Speaking of the stands, they come with spikes or rubber feet. With the rubber feet installed, the center of the tweeter sits 39″ off the ground. I found this to be ever so slightly high for my listening position (38″), but at my listening distance I knew this wouldn’t pose an issue.
I’ve had these speakers in my system for a while now, and I feel like I’ve really gotten the chance to know them inside and out. but I’d like to share my thoughts on some of my favorite albums during that time.
To start off the evening, I started with Wax Tailor’s “In The Mood For Life”. His junior effort, this album came about after his name really started to take off after the previous album. On a whole, I feel like this album does a great job of appealing to a wider crowd than his previous efforts.
The first thing that becomes apparent when listening to this album is the wonderful layering that Wax Tailor is famous for. The Ritornos lay bare the sound-stage, leaving nothing to interpretation. The first track this becomes immediately obvious on is Dry Your Eyes featuring Sara Genn. The bass rhythm plays in perfect harmony with the singing. The speakers really dig deep here, showing their ability to play not only clearly, but with great precision. Sara’s voice is seductive in a way and just invites you in to relax and open a cold one. Not saying I did, but I may have done just so.
Let’s also take a moment to talk about the tweeter (again). In my opinion, it’s the true star of the show. The ceramic driver is fine in its own right, but the tweeter really carries the performance. A problem I’ve often found with ribbon tweeters is that they, more often than not, sounded like you were in the front row of a performance. This isn’t a bad thing if that’s what you’re looking for, but a side effect of that is that I feel they lose a little bit of their three dimensional imaging. This BZLabs tweeter though sounds more like you’re a few rows back. And it’s awesome.
As I became more familiar with these speakers, it became even more apparent that these speakers were capable of not only rendering the nuances, but also rocking out when required. I often found myself turning them up just a bit more than usual, much to the dismay of my wife. But can you really complain when the kids are dancing?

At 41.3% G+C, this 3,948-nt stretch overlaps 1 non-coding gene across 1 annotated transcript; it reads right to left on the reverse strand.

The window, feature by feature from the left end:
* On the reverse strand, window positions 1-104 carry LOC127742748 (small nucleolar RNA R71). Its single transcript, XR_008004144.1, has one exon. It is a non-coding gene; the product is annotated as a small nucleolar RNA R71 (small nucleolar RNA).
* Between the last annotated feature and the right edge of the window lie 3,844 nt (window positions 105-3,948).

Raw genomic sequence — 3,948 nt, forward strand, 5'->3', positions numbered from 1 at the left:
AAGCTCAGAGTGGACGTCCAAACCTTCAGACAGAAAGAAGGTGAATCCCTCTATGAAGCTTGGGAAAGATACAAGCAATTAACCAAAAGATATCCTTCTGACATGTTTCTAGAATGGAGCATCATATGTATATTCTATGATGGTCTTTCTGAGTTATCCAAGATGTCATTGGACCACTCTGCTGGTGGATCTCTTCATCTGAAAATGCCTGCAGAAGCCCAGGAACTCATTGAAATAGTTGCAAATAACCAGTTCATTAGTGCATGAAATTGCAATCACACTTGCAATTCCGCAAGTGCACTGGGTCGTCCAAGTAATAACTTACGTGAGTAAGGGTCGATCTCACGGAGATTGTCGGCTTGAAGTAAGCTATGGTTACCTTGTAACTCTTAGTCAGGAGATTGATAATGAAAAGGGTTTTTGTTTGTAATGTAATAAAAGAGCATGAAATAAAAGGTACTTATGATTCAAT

Speaking of rock, the next album on the list is an older offering from Nightwish. My favorite album to go back to is their “Oceanborn”. While I do still enjoy their latest releases, 1997 – 2003 holds a special place in my heart. Now that I think about it, this album is over 20 years old. How time flies!
Back to the music, with Nightwish the Ritorno shows that it is more than capable of meeting expectations. If there’s one thing that I feel Nightwish does better than anyone else, it’s that beat from the drums. And the 8″ driver has no trouble keeping up. Closing my eyes, I would even be mistaken for thinking there was a pair of subwoofers present.
Taking a look at the other spectrum, female vocalist Tarja really gets to show her skills. Her voice was rendered wonderfully in front of a musical backdrop that demands your attention. Even my wife had to stop and listen, which is rare since this style of music is well outside of her norm.
Last, I’d like to speak about John Butler. To those that know his work, Ocean is a sacred piece. An ever-evolving piece. he’s mentioned that it changes based on the world around him and his experiences up to that point. Even though it changes, you can always tell it from the rest. My first introduction to him was in 2006, when I visited Switzerland for foreign exchange. One of my foreign exchange family’s gifts was his “Live at St. Gallen” album, which was released less than a year prior.
Anyways, back to the music. In 2016, John released an Ocean single. Just him, his guitar, and a glorious 12-minute track. But how did it sound? The first time I played it on the Ritorno’s, it not only gave me goosebumps, but nearly brought a tear to my eye. Even though this single is one that I’ve listened to dozens of times before, the realism presented by the speakers was truly something to behold. It was very easy to discern a three-dimensional sound stage, and even follow John’s hands across the fret board. The last time I had that reaction was with my reference Rega RS10’s. That’s not a fair comparison though, since they retail for six times the price!
Rick Craig really nailed this one. These Ritorno 2-way monitors are insightful and downright fun to listen to. They never failed to keep my attention and always delivered that foot tapping, seductive performance that just kept me coming back for more.
In the right room, these go as deep as you could ask, never giving you the impression that they needed a partnering subwoofer. I can recommend the Ritorno without hesitation. It’s a speaker that makes you question the “audiophile” establishment in regards to what can be had at a given price point. Were it not for WAF issues here at home, this speaker would have definitely joined my reference system for a much, much longer time.